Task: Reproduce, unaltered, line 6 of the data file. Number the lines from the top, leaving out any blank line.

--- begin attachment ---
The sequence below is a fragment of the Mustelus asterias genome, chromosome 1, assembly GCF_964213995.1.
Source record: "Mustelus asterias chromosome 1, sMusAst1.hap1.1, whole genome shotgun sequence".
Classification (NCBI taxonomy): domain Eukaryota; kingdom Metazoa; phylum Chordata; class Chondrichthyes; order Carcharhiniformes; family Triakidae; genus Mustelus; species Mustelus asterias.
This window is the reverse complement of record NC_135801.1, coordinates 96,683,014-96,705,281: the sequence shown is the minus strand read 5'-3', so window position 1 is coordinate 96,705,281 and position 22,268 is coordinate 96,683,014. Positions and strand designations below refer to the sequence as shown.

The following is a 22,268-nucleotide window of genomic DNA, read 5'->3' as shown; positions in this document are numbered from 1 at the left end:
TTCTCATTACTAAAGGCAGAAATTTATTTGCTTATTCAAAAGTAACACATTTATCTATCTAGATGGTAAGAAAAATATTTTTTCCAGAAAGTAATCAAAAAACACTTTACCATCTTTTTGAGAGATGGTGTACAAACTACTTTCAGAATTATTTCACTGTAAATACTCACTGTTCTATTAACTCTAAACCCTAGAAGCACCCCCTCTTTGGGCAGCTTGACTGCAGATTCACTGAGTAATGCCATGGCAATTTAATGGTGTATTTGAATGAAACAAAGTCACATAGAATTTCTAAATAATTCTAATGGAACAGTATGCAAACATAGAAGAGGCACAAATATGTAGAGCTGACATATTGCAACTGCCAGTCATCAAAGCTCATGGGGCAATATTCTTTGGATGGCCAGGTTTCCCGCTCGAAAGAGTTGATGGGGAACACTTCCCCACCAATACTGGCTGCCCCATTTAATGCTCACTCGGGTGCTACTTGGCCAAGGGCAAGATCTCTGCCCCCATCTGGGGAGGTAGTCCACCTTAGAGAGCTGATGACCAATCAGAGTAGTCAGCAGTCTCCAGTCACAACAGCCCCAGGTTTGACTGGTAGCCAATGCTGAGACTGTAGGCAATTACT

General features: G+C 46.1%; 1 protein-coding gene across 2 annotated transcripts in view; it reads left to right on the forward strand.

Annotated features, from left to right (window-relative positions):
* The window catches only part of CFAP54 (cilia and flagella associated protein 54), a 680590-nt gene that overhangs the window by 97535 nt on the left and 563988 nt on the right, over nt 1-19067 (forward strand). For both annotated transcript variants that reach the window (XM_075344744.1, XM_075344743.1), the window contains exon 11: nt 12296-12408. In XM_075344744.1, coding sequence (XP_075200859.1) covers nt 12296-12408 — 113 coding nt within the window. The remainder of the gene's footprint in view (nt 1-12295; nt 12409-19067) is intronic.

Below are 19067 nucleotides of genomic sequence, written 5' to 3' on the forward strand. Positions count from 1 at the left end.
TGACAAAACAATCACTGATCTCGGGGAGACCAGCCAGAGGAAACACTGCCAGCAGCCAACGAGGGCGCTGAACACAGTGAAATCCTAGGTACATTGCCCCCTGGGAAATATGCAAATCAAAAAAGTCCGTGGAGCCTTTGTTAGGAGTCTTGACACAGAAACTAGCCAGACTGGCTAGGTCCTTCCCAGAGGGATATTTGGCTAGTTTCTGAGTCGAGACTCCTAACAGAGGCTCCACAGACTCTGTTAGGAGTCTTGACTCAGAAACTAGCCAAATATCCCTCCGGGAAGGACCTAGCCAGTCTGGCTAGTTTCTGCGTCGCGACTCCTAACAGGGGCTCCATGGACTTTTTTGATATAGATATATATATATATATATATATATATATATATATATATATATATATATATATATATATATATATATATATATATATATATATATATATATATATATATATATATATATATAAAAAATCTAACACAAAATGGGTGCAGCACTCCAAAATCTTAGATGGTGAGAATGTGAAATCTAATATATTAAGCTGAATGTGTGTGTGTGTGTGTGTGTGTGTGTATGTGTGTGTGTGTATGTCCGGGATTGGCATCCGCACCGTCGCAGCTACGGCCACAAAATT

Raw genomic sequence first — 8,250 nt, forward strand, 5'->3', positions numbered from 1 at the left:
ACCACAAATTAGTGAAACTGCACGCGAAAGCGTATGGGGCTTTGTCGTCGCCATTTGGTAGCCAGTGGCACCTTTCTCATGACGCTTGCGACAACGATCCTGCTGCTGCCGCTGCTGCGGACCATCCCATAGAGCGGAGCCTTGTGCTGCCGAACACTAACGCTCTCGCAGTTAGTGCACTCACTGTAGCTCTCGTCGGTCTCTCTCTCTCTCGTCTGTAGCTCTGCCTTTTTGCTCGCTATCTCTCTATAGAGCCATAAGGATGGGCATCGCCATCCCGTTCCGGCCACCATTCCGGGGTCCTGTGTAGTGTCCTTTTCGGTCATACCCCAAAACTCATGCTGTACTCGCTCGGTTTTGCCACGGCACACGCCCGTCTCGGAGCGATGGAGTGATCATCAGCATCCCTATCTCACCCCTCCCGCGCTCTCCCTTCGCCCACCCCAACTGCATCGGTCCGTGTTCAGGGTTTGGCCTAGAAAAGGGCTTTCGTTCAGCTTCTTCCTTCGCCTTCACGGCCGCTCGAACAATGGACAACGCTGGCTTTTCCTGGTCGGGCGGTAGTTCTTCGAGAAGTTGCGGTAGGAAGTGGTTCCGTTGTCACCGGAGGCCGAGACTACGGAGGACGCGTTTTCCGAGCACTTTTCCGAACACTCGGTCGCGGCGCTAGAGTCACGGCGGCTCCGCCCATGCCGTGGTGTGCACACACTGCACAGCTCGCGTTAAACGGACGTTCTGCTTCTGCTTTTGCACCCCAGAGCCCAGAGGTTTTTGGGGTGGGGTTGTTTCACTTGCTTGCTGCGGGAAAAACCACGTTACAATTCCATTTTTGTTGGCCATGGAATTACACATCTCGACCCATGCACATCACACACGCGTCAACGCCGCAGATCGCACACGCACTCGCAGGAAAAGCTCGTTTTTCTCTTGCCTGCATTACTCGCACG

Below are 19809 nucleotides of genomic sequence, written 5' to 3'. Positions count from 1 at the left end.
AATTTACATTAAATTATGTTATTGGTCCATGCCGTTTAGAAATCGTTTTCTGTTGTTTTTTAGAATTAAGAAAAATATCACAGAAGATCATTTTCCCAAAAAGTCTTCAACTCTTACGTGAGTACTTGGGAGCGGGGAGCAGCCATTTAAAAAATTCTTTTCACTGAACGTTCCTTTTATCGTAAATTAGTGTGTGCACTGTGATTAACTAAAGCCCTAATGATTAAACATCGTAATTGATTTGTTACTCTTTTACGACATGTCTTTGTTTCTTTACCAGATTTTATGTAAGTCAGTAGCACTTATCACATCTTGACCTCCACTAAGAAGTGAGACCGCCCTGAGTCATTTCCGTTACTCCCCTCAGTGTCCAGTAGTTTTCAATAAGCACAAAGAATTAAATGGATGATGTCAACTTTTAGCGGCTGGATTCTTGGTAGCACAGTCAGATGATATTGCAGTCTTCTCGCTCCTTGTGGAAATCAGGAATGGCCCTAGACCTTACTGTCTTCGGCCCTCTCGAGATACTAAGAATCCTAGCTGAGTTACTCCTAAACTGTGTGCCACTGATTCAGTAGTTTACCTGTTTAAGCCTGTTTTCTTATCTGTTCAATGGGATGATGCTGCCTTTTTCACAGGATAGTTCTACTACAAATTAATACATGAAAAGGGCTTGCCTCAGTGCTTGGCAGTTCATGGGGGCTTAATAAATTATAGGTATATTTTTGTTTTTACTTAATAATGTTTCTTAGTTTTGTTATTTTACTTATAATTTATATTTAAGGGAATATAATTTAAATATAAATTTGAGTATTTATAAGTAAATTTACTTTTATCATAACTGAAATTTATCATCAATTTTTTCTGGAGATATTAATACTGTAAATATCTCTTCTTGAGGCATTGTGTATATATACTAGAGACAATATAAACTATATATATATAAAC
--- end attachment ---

TTCTCATTACTAAAGGCAGAAATTTATTTGCTTATTCAAAAGTAACACATTTATCTATCTAGATGGTAAGAAAAATATTTTTTCCAGAAAGTAATCAAAAAACACTTTACCATCTTTTTGAGAGATGGTGTACAAACTACTTTCAGAATTATTTCACTGTAAATACTCACTGTTCTATTAACTCTAAACCCTAGAAGCACCCCCTCTTTGGGCAGCTTGACTGCAGATTCACTGAGTAATGCCATGGCAATTTAATGGTGTATTTGAATGAAACAAAGTCACATAGAATTTCTAAATAATTCTAATGGAACAGTATGCAAACATAGAAGAGGCACAAATATGTAGAGCTGACATATTGCAACTGCCAGTCATCAAAGCTCATGGGGCAATATTCTTTGGATGGCCAGGTTTCCCGCTCGAAAGAGTTGATGGGGAACACTTCCCCACCAATACTGGCTGCCCCATTTAATGCTCACTCGGGTGCTACTTGGCCAAGGGCAAGATCTCTGCCCCCATCTGGGGAGGTAGTCCACCTTAGAGAGCTGATGACCAATCAGAGTAGTCAGCAGTCTCCAGTCACAACAGCCCCAGGTTTGACTGGTAGCCAATGCTGAGACTGTAGGCAATTACT